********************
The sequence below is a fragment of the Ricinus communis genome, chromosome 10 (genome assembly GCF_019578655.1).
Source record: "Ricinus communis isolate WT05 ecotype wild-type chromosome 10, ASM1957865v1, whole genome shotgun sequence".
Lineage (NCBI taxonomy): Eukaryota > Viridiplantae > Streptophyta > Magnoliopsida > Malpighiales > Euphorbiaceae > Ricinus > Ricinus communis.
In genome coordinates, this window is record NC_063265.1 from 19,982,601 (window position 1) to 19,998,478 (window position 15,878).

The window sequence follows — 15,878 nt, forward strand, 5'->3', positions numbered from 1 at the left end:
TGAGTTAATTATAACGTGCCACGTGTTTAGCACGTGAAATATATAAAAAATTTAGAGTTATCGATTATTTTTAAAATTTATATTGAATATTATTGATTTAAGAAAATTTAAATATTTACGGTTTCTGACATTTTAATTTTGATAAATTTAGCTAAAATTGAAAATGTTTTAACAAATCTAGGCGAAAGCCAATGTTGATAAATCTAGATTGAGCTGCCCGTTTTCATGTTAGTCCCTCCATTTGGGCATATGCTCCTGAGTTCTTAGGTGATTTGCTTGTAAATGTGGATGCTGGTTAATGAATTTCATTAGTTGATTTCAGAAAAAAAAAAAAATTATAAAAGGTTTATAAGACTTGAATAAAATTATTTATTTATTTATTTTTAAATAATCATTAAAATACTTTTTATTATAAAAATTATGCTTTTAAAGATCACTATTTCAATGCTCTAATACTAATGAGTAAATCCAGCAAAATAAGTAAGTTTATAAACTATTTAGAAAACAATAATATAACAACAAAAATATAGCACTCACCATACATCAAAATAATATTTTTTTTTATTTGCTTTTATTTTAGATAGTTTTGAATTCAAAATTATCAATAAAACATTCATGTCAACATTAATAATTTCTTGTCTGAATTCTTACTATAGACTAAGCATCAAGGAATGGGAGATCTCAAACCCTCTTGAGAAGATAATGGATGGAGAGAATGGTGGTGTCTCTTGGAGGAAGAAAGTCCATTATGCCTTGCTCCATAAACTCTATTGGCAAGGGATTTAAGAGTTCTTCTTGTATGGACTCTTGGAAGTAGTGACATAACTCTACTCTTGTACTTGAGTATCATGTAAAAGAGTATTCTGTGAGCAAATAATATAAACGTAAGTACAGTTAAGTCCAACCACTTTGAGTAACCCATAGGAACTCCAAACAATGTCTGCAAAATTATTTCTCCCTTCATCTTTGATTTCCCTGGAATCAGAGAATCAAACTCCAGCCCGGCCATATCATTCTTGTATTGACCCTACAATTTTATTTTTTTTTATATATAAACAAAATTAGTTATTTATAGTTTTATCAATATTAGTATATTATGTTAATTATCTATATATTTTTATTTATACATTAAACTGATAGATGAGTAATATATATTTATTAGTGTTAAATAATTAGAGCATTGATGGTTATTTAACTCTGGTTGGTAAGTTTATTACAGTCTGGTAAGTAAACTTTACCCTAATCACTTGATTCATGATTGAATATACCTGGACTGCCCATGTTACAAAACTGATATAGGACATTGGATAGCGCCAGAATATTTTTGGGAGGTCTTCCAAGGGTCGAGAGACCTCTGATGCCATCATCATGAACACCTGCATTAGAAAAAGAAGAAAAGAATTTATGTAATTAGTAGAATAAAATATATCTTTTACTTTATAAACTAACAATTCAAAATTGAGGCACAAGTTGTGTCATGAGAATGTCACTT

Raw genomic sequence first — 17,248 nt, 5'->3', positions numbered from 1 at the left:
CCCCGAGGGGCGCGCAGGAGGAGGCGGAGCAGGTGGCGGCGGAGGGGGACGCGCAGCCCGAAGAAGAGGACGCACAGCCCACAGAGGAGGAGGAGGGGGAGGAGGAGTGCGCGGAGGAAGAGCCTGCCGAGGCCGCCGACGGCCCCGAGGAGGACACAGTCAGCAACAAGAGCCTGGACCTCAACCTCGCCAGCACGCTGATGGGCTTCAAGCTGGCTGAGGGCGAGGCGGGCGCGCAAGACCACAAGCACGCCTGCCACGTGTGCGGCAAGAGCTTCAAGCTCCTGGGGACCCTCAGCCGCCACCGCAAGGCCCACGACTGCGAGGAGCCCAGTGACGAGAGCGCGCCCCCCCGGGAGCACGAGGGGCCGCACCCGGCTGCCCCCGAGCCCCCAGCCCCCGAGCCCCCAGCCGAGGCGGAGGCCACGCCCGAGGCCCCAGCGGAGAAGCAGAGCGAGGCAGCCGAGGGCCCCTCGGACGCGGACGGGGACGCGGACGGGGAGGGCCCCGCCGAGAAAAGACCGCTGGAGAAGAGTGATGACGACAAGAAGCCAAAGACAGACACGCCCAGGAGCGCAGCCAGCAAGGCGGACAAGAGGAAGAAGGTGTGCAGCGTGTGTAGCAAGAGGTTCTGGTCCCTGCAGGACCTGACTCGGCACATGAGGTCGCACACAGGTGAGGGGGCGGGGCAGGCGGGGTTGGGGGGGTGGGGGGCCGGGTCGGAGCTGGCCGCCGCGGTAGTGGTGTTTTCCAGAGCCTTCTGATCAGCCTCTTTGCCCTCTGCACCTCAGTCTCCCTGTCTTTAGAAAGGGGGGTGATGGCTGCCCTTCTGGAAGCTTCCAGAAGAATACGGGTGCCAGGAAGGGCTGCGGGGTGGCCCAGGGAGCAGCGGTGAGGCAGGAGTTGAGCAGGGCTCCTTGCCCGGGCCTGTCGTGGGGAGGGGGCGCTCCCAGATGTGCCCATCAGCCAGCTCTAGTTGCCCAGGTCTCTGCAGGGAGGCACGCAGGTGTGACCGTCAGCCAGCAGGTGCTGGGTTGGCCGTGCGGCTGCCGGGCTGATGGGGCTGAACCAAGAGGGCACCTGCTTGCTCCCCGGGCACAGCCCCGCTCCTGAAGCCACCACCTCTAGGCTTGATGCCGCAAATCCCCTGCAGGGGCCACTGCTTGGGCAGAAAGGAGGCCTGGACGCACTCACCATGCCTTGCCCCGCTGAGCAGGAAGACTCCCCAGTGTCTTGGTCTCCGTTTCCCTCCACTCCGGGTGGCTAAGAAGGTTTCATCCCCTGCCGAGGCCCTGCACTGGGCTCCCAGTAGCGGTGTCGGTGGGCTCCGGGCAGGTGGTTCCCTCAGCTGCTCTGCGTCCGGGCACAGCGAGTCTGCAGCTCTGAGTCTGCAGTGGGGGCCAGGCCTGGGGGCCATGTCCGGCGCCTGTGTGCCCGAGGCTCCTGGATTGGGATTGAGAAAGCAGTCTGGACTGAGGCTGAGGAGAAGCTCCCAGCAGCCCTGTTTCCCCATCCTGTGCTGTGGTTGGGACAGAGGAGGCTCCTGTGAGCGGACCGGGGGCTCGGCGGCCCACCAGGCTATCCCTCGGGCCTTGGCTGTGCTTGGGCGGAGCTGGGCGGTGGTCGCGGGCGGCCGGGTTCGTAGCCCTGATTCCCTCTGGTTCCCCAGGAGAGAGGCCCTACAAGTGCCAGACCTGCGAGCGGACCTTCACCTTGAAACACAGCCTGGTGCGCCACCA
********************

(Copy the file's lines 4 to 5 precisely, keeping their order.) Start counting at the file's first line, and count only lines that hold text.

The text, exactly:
In genome coordinates, this window is record NC_063265.1 from 19,982,601 (window position 1) to 19,998,478 (window position 15,878).

The window sequence follows — 15,878 nt, forward strand, 5'->3', positions numbered from 1 at the left end: